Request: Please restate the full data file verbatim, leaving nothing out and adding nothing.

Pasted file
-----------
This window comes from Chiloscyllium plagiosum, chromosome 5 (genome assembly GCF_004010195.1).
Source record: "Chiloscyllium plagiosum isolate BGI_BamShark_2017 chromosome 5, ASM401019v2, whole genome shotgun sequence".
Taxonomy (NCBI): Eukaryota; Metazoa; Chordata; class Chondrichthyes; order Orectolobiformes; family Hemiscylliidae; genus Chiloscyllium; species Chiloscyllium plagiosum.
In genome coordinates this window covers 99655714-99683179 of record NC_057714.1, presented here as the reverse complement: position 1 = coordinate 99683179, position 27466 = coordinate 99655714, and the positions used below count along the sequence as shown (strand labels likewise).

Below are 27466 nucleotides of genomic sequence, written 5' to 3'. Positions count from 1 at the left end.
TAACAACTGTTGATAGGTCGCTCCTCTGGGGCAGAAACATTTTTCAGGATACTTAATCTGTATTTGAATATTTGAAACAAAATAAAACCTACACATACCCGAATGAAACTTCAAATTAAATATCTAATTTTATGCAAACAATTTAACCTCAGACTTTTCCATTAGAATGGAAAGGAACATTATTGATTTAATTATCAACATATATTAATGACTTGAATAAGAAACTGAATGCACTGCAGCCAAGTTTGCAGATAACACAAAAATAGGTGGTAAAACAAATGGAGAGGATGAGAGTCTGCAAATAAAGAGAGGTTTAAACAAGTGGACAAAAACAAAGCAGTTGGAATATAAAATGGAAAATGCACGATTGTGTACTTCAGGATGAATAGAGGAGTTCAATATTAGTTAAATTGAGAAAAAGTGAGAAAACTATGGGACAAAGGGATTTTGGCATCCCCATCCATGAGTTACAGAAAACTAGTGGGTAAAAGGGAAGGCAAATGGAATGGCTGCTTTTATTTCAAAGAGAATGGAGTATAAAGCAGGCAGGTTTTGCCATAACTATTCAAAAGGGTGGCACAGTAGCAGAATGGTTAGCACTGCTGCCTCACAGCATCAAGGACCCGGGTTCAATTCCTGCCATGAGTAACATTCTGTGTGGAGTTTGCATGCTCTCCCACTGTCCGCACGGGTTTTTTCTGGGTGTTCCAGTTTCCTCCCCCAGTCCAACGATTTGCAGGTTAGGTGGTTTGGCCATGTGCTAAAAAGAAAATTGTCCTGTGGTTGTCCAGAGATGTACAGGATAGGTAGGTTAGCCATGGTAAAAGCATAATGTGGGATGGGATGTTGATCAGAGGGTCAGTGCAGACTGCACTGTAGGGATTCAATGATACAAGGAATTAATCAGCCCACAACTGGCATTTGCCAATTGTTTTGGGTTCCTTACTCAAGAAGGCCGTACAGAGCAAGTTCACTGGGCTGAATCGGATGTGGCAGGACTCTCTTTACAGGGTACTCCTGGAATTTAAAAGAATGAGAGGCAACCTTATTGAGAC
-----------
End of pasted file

This window comes from Chiloscyllium plagiosum, chromosome 5 (genome assembly GCF_004010195.1).
Source record: "Chiloscyllium plagiosum isolate BGI_BamShark_2017 chromosome 5, ASM401019v2, whole genome shotgun sequence".
Taxonomy (NCBI): Eukaryota; Metazoa; Chordata; class Chondrichthyes; order Orectolobiformes; family Hemiscylliidae; genus Chiloscyllium; species Chiloscyllium plagiosum.
In genome coordinates this window covers 99655714-99683179 of record NC_057714.1, presented here as the reverse complement: position 1 = coordinate 99683179, position 27466 = coordinate 99655714, and the positions used below count along the sequence as shown (strand labels likewise).

Below are 27466 nucleotides of genomic sequence, written 5' to 3'. Positions count from 1 at the left end.
TAACAACTGTTGATAGGTCGCTCCTCTGGGGCAGAAACATTTTTCAGGATACTTAATCTGTATTTGAATATTTGAAACAAAATAAAACCTACACATACCCGAATGAAACTTCAAATTAAATATCTAATTTTATGCAAACAATTTAACCTCAGACTTTTCCATTAGAATGGAAAGGAACATTATTGATTTAATTATCAACATATATTAATGACTTGAATAAGAAACTGAATGCACTGCAGCCAAGTTTGCAGATAACACAAAAATAGGTGGTAAAACAAATGGAGAGGATGAGAGTCTGCAAATAAAGAGAGGTTTAAACAAGTGGACAAAAACAAAGCAGTTGGAATATAAAATGGAAAATGCACGATTGTGTACTTCAGGATGAATAGAGGAGTTCAATATTAGTTAAATTGAGAAAAAGTGAGAAAACTATGGGACAAAGGGATTTTGGCATCCCCATCCATGAGTTACAGAAAACTAGTGGGTAAAAGGGAAGGCAAATGGAATGGCTGCTTTTATTTCAAAGAGAATGGAGTATAAAGCAGGCAGGTTTTGCCATAACTATTCAAAAGGGTGGCACAGTAGCAGAATGGTTAGCACTGCTGCCTCACAGCATCAAGGACCCGGGTTCAATTCCTGCCATGAGTAACATTCTGTGTGGAGTTTGCATGCTCTCCCACTGTCCGCACGGGTTTTTTCTGGGTGTTCCAGTTTCCTCCCCCAGTCCAACGATTTGCAGGTTAGGTGGTTTGGCCATGTGCTAAAAAGAAAATTGTCCTGTGGTTGTCCAGAGATGTACAGGATAGGTAGGTTAGCCATGGTAAAAGCATAATGTGGGATGGGATGTTGATCAGAGGGTCAGTGCAGACTGCACTGTAGGGATTCAATGATACAAGGAATTAATCAGCCCACAACTGGCATTTGCCAATTGTTTTGGGTTCCTTACTCAAGAAGGCCGTACAGAGCAAGTTCACTGGGCTGAATCGGATGTGGCAGGACTCTCTTTACAGGGTACTCCTGGAATTTAAAAGAATGAGAGGCAACCTTATTGAGAC